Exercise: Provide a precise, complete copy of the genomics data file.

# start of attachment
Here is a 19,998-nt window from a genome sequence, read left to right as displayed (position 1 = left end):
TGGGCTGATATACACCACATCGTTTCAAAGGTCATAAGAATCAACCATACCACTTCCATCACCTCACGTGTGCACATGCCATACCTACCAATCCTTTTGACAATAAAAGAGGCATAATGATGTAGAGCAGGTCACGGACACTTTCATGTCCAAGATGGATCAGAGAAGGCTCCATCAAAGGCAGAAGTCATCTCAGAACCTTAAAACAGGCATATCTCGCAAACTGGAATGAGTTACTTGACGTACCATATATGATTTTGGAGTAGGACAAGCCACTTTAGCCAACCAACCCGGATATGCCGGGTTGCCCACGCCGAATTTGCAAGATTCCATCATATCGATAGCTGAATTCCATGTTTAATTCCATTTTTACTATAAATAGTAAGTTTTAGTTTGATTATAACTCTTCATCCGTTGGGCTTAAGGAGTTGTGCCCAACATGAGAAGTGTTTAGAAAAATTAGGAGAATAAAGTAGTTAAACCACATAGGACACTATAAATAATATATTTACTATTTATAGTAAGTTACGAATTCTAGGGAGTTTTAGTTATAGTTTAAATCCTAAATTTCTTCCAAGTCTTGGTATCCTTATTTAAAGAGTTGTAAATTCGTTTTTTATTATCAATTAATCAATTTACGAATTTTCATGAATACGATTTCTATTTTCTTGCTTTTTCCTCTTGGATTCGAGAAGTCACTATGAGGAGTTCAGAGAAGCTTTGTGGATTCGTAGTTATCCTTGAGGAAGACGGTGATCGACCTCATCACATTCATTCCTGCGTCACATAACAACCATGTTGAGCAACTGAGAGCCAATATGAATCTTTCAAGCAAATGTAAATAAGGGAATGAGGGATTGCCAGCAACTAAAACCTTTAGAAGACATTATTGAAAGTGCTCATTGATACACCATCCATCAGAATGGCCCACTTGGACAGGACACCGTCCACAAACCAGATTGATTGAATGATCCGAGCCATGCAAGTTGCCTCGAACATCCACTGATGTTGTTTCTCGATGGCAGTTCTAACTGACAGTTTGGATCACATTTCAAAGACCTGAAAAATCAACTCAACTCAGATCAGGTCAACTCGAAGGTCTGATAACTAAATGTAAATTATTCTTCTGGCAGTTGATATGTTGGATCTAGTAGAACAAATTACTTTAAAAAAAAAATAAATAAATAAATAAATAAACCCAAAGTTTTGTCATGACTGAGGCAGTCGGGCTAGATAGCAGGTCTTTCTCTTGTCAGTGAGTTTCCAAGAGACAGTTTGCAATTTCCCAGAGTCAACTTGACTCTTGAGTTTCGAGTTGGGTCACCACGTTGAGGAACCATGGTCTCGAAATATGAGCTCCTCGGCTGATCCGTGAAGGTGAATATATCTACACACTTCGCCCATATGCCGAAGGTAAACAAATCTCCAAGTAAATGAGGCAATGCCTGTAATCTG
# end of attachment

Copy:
Here is a 19,998-nt window from a genome sequence, read left to right as displayed (position 1 = left end):
TGGGCTGATATACACCACATCGTTTCAAAGGTCATAAGAATCAACCATACCACTTCCATCACCTCACGTGTGCACATGCCATACCTACCAATCCTTTTGACAATAAAAGAGGCATAATGATGTAGAGCAGGTCACGGACACTTTCATGTCCAAGATGGATCAGAGAAGGCTCCATCAAAGGCAGAAGTCATCTCAGAACCTTAAAACAGGCATATCTCGCAAACTGGAATGAGTTACTTGACGTACCATATATGATTTTGGAGTAGGACAAGCCACTTTAGCCAACCAACCCGGATATGCCGGGTTGCCCACGCCGAATTTGCAAGATTCCATCATATCGATAGCTGAATTCCATGTTTAATTCCATTTTTACTATAAATAGTAAGTTTTAGTTTGATTATAACTCTTCATCCGTTGGGCTTAAGGAGTTGTGCCCAACATGAGAAGTGTTTAGAAAAATTAGGAGAATAAAGTAGTTAAACCACATAGGACACTATAAATAATATATTTACTATTTATAGTAAGTTACGAATTCTAGGGAGTTTTAGTTATAGTTTAAATCCTAAATTTCTTCCAAGTCTTGGTATCCTTATTTAAAGAGTTGTAAATTCGTTTTTTATTATCAATTAATCAATTTACGAATTTTCATGAATACGATTTCTATTTTCTTGCTTTTTCCTCTTGGATTCGAGAAGTCACTATGAGGAGTTCAGAGAAGCTTTGTGGATTCGTAGTTATCCTTGAGGAAGACGGTGATCGACCTCATCACATTCATTCCTGCGTCACATAACAACCATGTTGAGCAACTGAGAGCCAATATGAATCTTTCAAGCAAATGTAAATAAGGGAATGAGGGATTGCCAGCAACTAAAACCTTTAGAAGACATTATTGAAAGTGCTCATTGATACACCATCCATCAGAATGGCCCACTTGGACAGGACACCGTCCACAAACCAGATTGATTGAATGATCCGAGCCATGCAAGTTGCCTCGAACATCCACTGATGTTGTTTCTCGATGGCAGTTCTAACTGACAGTTTGGATCACATTTCAAAGACCTGAAAAATCAACTCAACTCAGATCAGGTCAACTCGAAGGTCTGATAACTAAATGTAAATTATTCTTCTGGCAGTTGATATGTTGGATCTAGTAGAACAAATTACTTTAAAAAAAAAATAAATAAATAAATAAATAAACCCAAAGTTTTGTCATGACTGAGGCAGTCGGGCTAGATAGCAGGTCTTTCTCTTGTCAGTGAGTTTCCAAGAGACAGTTTGCAATTTCCCAGAGTCAACTTGACTCTTGAGTTTCGAGTTGGGTCACCACGTTGAGGAACCATGGTCTCGAAATATGAGCTCCTCGGCTGATCCGTGAAGGTGAATATATCTACACACTTCGCCCATATGCCGAAGGTAAACAAATCTCCAAGTAAATGAGGCAATGCCTGTAATCTG